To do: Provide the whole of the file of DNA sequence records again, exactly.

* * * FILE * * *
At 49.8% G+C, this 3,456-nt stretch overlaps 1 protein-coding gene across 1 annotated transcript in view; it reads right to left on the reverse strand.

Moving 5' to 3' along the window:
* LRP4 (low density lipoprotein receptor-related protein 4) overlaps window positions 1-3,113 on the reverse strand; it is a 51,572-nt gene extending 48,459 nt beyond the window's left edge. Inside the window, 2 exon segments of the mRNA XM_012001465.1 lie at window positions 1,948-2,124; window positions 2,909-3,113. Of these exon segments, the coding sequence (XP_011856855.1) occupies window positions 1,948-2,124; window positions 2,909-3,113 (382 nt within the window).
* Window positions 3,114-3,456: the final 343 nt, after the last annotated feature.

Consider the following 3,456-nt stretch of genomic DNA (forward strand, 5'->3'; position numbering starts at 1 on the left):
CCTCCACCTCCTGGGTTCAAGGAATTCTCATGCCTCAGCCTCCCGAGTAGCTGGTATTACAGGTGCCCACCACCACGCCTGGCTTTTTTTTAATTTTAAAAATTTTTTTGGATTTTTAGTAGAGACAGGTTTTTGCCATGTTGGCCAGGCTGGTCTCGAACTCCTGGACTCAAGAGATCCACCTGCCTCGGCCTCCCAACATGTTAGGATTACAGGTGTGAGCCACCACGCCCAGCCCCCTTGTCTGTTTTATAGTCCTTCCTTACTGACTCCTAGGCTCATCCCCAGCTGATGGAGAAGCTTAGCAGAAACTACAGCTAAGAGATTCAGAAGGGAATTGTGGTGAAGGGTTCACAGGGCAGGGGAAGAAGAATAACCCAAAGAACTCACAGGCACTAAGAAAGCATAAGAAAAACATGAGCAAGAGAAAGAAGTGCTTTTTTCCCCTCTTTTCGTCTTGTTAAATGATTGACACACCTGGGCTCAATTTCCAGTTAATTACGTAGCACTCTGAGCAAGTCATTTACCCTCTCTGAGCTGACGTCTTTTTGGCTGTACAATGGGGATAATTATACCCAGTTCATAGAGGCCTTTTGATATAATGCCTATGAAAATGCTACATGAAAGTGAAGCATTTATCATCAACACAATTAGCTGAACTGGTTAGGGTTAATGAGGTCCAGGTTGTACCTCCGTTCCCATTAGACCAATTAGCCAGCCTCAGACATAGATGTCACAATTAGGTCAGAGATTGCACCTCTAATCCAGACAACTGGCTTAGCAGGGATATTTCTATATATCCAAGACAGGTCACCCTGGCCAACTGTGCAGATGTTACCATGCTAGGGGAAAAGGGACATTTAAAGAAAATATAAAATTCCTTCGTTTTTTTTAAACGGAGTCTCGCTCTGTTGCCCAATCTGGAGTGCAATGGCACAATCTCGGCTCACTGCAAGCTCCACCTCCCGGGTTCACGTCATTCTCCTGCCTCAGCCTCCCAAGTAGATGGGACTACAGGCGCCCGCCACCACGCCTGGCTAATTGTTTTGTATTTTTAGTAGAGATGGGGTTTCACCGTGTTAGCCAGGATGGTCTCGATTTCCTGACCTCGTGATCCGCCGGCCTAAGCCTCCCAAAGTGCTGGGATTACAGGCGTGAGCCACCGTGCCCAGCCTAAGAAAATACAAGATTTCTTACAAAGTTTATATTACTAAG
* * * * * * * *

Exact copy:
At 49.8% G+C, this 3,456-nt stretch overlaps 1 protein-coding gene across 1 annotated transcript in view; it reads right to left on the reverse strand.

Moving 5' to 3' along the window:
* LRP4 (low density lipoprotein receptor-related protein 4) overlaps window positions 1-3,113 on the reverse strand; it is a 51,572-nt gene extending 48,459 nt beyond the window's left edge. Inside the window, 2 exon segments of the mRNA XM_012001465.1 lie at window positions 1,948-2,124; window positions 2,909-3,113. Of these exon segments, the coding sequence (XP_011856855.1) occupies window positions 1,948-2,124; window positions 2,909-3,113 (382 nt within the window).
* Window positions 3,114-3,456: the final 343 nt, after the last annotated feature.

Consider the following 3,456-nt stretch of genomic DNA (forward strand, 5'->3'; position numbering starts at 1 on the left):
CCTCCACCTCCTGGGTTCAAGGAATTCTCATGCCTCAGCCTCCCGAGTAGCTGGTATTACAGGTGCCCACCACCACGCCTGGCTTTTTTTTAATTTTAAAAATTTTTTTGGATTTTTAGTAGAGACAGGTTTTTGCCATGTTGGCCAGGCTGGTCTCGAACTCCTGGACTCAAGAGATCCACCTGCCTCGGCCTCCCAACATGTTAGGATTACAGGTGTGAGCCACCACGCCCAGCCCCCTTGTCTGTTTTATAGTCCTTCCTTACTGACTCCTAGGCTCATCCCCAGCTGATGGAGAAGCTTAGCAGAAACTACAGCTAAGAGATTCAGAAGGGAATTGTGGTGAAGGGTTCACAGGGCAGGGGAAGAAGAATAACCCAAAGAACTCACAGGCACTAAGAAAGCATAAGAAAAACATGAGCAAGAGAAAGAAGTGCTTTTTTCCCCTCTTTTCGTCTTGTTAAATGATTGACACACCTGGGCTCAATTTCCAGTTAATTACGTAGCACTCTGAGCAAGTCATTTACCCTCTCTGAGCTGACGTCTTTTTGGCTGTACAATGGGGATAATTATACCCAGTTCATAGAGGCCTTTTGATATAATGCCTATGAAAATGCTACATGAAAGTGAAGCATTTATCATCAACACAATTAGCTGAACTGGTTAGGGTTAATGAGGTCCAGGTTGTACCTCCGTTCCCATTAGACCAATTAGCCAGCCTCAGACATAGATGTCACAATTAGGTCAGAGATTGCACCTCTAATCCAGACAACTGGCTTAGCAGGGATATTTCTATATATCCAAGACAGGTCACCCTGGCCAACTGTGCAGATGTTACCATGCTAGGGGAAAAGGGACATTTAAAGAAAATATAAAATTCCTTCGTTTTTTTTAAACGGAGTCTCGCTCTGTTGCCCAATCTGGAGTGCAATGGCACAATCTCGGCTCACTGCAAGCTCCACCTCCCGGGTTCACGTCATTCTCCTGCCTCAGCCTCCCAAGTAGATGGGACTACAGGCGCCCGCCACCACGCCTGGCTAATTGTTTTGTATTTTTAGTAGAGATGGGGTTTCACCGTGTTAGCCAGGATGGTCTCGATTTCCTGACCTCGTGATCCGCCGGCCTAAGCCTCCCAAAGTGCTGGGATTACAGGCGTGAGCCACCGTGCCCAGCCTAAGAAAATACAAGATTTCTTACAAAGTTTATATTACTAAG